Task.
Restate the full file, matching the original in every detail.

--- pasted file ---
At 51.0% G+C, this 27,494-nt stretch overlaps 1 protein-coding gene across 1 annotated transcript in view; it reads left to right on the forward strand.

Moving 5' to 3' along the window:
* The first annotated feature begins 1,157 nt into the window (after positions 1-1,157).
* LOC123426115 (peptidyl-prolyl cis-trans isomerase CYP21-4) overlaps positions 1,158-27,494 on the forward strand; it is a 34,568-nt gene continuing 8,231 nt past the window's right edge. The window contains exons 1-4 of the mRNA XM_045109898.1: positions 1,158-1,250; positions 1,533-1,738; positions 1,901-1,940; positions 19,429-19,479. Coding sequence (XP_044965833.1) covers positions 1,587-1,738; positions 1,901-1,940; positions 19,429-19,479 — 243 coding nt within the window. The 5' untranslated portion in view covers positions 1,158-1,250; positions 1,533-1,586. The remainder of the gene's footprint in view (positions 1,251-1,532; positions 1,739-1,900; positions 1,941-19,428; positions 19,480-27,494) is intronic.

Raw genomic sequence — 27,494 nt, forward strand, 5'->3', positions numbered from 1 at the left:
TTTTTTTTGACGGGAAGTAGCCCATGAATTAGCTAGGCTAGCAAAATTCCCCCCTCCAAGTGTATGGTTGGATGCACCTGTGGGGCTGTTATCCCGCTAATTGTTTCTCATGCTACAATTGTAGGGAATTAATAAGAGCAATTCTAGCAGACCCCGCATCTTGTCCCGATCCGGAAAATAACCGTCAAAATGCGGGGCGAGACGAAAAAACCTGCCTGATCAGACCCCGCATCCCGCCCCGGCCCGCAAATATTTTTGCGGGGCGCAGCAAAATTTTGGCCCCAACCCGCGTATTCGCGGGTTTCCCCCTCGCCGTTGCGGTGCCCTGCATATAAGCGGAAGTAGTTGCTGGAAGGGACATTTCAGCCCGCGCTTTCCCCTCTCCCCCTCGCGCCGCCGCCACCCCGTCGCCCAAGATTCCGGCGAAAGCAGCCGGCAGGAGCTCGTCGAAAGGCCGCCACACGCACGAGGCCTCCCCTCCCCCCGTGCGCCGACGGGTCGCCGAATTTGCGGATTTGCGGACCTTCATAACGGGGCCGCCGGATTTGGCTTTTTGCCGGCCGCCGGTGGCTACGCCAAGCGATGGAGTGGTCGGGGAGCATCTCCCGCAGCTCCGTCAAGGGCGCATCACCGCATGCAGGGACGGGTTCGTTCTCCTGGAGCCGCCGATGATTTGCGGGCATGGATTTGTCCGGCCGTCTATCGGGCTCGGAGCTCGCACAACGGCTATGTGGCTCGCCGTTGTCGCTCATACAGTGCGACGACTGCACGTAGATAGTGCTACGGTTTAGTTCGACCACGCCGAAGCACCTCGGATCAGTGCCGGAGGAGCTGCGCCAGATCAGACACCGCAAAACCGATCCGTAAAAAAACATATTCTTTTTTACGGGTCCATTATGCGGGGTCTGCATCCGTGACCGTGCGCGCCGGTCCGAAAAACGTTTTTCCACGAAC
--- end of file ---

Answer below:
At 51.0% G+C, this 27,494-nt stretch overlaps 1 protein-coding gene across 1 annotated transcript in view; it reads left to right on the forward strand.

Moving 5' to 3' along the window:
* The first annotated feature begins 1,157 nt into the window (after positions 1-1,157).
* LOC123426115 (peptidyl-prolyl cis-trans isomerase CYP21-4) overlaps positions 1,158-27,494 on the forward strand; it is a 34,568-nt gene continuing 8,231 nt past the window's right edge. The window contains exons 1-4 of the mRNA XM_045109898.1: positions 1,158-1,250; positions 1,533-1,738; positions 1,901-1,940; positions 19,429-19,479. Coding sequence (XP_044965833.1) covers positions 1,587-1,738; positions 1,901-1,940; positions 19,429-19,479 — 243 coding nt within the window. The 5' untranslated portion in view covers positions 1,158-1,250; positions 1,533-1,586. The remainder of the gene's footprint in view (positions 1,251-1,532; positions 1,739-1,900; positions 1,941-19,428; positions 19,480-27,494) is intronic.

Raw genomic sequence — 27,494 nt, forward strand, 5'->3', positions numbered from 1 at the left:
TTTTTTTTGACGGGAAGTAGCCCATGAATTAGCTAGGCTAGCAAAATTCCCCCCTCCAAGTGTATGGTTGGATGCACCTGTGGGGCTGTTATCCCGCTAATTGTTTCTCATGCTACAATTGTAGGGAATTAATAAGAGCAATTCTAGCAGACCCCGCATCTTGTCCCGATCCGGAAAATAACCGTCAAAATGCGGGGCGAGACGAAAAAACCTGCCTGATCAGACCCCGCATCCCGCCCCGGCCCGCAAATATTTTTGCGGGGCGCAGCAAAATTTTGGCCCCAACCCGCGTATTCGCGGGTTTCCCCCTCGCCGTTGCGGTGCCCTGCATATAAGCGGAAGTAGTTGCTGGAAGGGACATTTCAGCCCGCGCTTTCCCCTCTCCCCCTCGCGCCGCCGCCACCCCGTCGCCCAAGATTCCGGCGAAAGCAGCCGGCAGGAGCTCGTCGAAAGGCCGCCACACGCACGAGGCCTCCCCTCCCCCCGTGCGCCGACGGGTCGCCGAATTTGCGGATTTGCGGACCTTCATAACGGGGCCGCCGGATTTGGCTTTTTGCCGGCCGCCGGTGGCTACGCCAAGCGATGGAGTGGTCGGGGAGCATCTCCCGCAGCTCCGTCAAGGGCGCATCACCGCATGCAGGGACGGGTTCGTTCTCCTGGAGCCGCCGATGATTTGCGGGCATGGATTTGTCCGGCCGTCTATCGGGCTCGGAGCTCGCACAACGGCTATGTGGCTCGCCGTTGTCGCTCATACAGTGCGACGACTGCACGTAGATAGTGCTACGGTTTAGTTCGACCACGCCGAAGCACCTCGGATCAGTGCCGGAGGAGCTGCGCCAGATCAGACACCGCAAAACCGATCCGTAAAAAAACATATTCTTTTTTACGGGTCCATTATGCGGGGTCTGCATCCGTGACCGTGCGCGCCGGTCCGAAAAACGTTTTTCCACGAAC